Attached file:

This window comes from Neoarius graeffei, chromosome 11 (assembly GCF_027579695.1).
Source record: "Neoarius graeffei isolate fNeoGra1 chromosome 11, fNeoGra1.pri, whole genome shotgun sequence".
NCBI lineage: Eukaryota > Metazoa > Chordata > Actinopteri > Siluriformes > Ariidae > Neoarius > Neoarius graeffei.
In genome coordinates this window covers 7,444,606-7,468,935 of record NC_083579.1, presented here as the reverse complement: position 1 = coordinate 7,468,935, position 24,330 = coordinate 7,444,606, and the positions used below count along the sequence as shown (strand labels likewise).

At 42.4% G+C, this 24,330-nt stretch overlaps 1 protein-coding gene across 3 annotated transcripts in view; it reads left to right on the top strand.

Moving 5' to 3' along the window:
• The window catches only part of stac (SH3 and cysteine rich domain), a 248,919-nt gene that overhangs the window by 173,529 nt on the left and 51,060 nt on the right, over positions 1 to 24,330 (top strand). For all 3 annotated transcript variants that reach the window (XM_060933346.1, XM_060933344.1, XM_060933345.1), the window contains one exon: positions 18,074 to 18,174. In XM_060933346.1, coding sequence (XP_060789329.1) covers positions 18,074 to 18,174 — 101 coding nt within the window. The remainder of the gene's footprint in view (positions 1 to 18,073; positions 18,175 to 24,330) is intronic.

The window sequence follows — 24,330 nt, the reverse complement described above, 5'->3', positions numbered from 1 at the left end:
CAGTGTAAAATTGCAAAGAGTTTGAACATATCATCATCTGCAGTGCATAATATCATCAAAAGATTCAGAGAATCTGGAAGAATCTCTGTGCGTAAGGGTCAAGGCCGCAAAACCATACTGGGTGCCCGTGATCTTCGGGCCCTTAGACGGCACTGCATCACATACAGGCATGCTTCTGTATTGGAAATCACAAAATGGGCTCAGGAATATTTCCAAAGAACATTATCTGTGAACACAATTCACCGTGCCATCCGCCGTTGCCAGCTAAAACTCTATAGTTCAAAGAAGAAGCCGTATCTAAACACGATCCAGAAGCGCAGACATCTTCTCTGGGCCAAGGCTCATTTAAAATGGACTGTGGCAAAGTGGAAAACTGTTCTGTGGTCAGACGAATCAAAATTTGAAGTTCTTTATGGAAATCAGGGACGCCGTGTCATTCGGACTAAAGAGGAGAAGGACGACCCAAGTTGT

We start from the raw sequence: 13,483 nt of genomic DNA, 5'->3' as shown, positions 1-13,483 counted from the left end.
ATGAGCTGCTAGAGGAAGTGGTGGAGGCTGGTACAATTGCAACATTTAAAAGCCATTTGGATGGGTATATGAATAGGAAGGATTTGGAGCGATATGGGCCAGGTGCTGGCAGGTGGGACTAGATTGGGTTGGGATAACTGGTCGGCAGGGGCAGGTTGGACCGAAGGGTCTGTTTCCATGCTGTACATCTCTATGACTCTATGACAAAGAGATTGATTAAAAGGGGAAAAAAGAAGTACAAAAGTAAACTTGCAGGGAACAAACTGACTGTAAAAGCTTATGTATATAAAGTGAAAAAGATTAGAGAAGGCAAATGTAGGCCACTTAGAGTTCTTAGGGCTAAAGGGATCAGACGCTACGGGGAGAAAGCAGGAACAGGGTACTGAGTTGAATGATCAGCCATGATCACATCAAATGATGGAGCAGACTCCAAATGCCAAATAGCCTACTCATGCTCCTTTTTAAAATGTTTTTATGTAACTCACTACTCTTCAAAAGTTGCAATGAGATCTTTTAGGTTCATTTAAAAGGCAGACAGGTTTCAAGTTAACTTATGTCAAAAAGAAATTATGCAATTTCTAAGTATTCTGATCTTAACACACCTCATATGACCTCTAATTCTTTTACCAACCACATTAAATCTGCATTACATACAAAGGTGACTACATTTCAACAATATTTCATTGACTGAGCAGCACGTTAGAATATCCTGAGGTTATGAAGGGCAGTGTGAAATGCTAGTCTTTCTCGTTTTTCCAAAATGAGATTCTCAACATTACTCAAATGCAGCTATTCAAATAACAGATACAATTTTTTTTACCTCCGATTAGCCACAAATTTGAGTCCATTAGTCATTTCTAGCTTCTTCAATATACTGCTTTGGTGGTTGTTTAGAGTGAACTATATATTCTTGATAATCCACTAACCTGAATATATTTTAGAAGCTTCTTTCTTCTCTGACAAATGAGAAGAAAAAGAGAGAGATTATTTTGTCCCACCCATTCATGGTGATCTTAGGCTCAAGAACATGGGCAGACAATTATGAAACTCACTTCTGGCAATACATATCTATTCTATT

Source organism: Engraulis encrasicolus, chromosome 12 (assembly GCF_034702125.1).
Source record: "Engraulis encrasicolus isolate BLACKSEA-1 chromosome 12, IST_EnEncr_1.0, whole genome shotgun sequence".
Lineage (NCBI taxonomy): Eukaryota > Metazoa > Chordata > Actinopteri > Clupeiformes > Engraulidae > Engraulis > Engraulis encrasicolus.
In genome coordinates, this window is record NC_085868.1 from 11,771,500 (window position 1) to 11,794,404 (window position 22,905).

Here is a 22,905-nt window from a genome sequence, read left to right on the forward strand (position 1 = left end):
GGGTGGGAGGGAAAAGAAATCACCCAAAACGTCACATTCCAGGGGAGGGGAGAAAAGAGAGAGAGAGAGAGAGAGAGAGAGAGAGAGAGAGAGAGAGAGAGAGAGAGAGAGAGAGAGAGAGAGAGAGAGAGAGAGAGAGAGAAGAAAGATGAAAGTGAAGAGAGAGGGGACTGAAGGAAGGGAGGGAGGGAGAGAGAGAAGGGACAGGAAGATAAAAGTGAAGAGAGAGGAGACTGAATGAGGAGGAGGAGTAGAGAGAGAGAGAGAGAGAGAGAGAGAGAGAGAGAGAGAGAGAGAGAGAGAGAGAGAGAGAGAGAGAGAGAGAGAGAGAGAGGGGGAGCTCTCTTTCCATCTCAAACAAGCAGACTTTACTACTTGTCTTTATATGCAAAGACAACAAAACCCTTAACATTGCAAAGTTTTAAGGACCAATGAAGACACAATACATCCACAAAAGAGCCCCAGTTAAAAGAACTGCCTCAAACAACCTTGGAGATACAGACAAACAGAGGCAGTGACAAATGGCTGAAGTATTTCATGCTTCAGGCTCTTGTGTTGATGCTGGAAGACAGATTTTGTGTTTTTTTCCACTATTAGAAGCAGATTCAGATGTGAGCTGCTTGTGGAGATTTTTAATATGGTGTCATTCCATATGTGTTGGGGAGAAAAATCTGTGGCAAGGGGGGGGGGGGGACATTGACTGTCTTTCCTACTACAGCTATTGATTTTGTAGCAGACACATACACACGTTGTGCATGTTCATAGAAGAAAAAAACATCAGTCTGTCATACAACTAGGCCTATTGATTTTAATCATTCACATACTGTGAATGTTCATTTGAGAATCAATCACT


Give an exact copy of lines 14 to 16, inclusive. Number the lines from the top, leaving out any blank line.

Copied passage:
Lineage (NCBI taxonomy): Eukaryota > Metazoa > Chordata > Actinopteri > Clupeiformes > Engraulidae > Engraulis > Engraulis encrasicolus.
In genome coordinates, this window is record NC_085868.1 from 11,771,500 (window position 1) to 11,794,404 (window position 22,905).

Here is a 22,905-nt window from a genome sequence, read left to right on the forward strand (position 1 = left end):